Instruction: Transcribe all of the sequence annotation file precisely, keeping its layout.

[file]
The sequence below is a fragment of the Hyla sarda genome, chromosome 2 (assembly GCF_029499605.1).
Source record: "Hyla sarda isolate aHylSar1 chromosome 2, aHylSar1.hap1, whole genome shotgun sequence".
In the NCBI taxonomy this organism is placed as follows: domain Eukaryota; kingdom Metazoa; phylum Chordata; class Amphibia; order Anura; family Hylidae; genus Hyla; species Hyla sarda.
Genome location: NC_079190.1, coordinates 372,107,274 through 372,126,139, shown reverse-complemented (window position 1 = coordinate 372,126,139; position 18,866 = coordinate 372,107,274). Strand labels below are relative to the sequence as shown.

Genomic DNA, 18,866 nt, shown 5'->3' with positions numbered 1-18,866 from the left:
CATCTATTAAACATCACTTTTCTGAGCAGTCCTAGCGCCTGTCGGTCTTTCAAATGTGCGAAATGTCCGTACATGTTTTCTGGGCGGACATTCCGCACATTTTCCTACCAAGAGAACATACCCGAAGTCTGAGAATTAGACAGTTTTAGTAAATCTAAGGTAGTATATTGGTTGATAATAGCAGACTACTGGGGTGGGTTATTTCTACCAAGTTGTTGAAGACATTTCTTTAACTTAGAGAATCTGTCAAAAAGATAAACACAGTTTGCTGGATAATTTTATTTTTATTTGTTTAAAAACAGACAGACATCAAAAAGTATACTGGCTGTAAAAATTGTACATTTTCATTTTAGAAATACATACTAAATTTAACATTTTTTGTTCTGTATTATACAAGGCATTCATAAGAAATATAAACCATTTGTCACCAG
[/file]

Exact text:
The sequence below is a fragment of the Hyla sarda genome, chromosome 2 (assembly GCF_029499605.1).
Source record: "Hyla sarda isolate aHylSar1 chromosome 2, aHylSar1.hap1, whole genome shotgun sequence".
In the NCBI taxonomy this organism is placed as follows: domain Eukaryota; kingdom Metazoa; phylum Chordata; class Amphibia; order Anura; family Hylidae; genus Hyla; species Hyla sarda.
Genome location: NC_079190.1, coordinates 372,107,274 through 372,126,139, shown reverse-complemented (window position 1 = coordinate 372,126,139; position 18,866 = coordinate 372,107,274). Strand labels below are relative to the sequence as shown.

Genomic DNA, 18,866 nt, shown 5'->3' with positions numbered 1-18,866 from the left:
CATCTATTAAACATCACTTTTCTGAGCAGTCCTAGCGCCTGTCGGTCTTTCAAATGTGCGAAATGTCCGTACATGTTTTCTGGGCGGACATTCCGCACATTTTCCTACCAAGAGAACATACCCGAAGTCTGAGAATTAGACAGTTTTAGTAAATCTAAGGTAGTATATTGGTTGATAATAGCAGACTACTGGGGTGGGTTATTTCTACCAAGTTGTTGAAGACATTTCTTTAACTTAGAGAATCTGTCAAAAAGATAAACACAGTTTGCTGGATAATTTTATTTTTATTTGTTTAAAAACAGACAGACATCAAAAAGTATACTGGCTGTAAAAATTGTACATTTTCATTTTAGAAATACATACTAAATTTAACATTTTTTGTTCTGTATTATACAAGGCATTCATAAGAAATATAAACCATTTGTCACCAG